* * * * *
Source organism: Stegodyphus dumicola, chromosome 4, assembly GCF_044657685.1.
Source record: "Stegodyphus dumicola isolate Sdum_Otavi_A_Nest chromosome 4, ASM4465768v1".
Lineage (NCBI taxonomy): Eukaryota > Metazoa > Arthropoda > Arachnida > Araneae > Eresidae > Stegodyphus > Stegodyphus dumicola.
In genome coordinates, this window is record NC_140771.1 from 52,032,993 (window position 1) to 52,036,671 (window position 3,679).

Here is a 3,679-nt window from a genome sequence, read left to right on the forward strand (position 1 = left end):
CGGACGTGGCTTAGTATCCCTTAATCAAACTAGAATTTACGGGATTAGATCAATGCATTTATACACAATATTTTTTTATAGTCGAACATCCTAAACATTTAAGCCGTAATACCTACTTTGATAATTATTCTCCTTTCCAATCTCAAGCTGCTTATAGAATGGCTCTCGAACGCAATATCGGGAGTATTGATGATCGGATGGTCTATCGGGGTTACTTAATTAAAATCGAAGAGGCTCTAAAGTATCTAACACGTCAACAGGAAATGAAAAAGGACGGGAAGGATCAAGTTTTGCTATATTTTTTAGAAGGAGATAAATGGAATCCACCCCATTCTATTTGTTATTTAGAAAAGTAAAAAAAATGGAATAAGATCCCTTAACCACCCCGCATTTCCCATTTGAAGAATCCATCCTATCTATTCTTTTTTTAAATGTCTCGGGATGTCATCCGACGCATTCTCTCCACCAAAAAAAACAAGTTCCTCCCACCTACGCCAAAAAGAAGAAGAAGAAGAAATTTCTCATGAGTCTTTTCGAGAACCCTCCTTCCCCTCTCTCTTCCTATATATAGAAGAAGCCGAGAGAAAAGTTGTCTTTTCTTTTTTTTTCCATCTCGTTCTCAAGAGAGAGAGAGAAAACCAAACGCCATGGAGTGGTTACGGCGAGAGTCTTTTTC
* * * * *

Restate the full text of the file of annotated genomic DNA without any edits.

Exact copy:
Source organism: Stegodyphus dumicola, chromosome 4, assembly GCF_044657685.1.
Source record: "Stegodyphus dumicola isolate Sdum_Otavi_A_Nest chromosome 4, ASM4465768v1".
Lineage (NCBI taxonomy): Eukaryota > Metazoa > Arthropoda > Arachnida > Araneae > Eresidae > Stegodyphus > Stegodyphus dumicola.
In genome coordinates, this window is record NC_140771.1 from 52,032,993 (window position 1) to 52,036,671 (window position 3,679).

Here is a 3,679-nt window from a genome sequence, read left to right on the forward strand (position 1 = left end):
CGGACGTGGCTTAGTATCCCTTAATCAAACTAGAATTTACGGGATTAGATCAATGCATTTATACACAATATTTTTTTATAGTCGAACATCCTAAACATTTAAGCCGTAATACCTACTTTGATAATTATTCTCCTTTCCAATCTCAAGCTGCTTATAGAATGGCTCTCGAACGCAATATCGGGAGTATTGATGATCGGATGGTCTATCGGGGTTACTTAATTAAAATCGAAGAGGCTCTAAAGTATCTAACACGTCAACAGGAAATGAAAAAGGACGGGAAGGATCAAGTTTTGCTATATTTTTTAGAAGGAGATAAATGGAATCCACCCCATTCTATTTGTTATTTAGAAAAGTAAAAAAAATGGAATAAGATCCCTTAACCACCCCGCATTTCCCATTTGAAGAATCCATCCTATCTATTCTTTTTTTAAATGTCTCGGGATGTCATCCGACGCATTCTCTCCACCAAAAAAAACAAGTTCCTCCCACCTACGCCAAAAAGAAGAAGAAGAAGAAATTTCTCATGAGTCTTTTCGAGAACCCTCCTTCCCCTCTCTCTTCCTATATATAGAAGAAGCCGAGAGAAAAGTTGTCTTTTCTTTTTTTTTCCATCTCGTTCTCAAGAGAGAGAGAGAAAACCAAACGCCATGGAGTGGTTACGGCGAGAGTCTTTTTC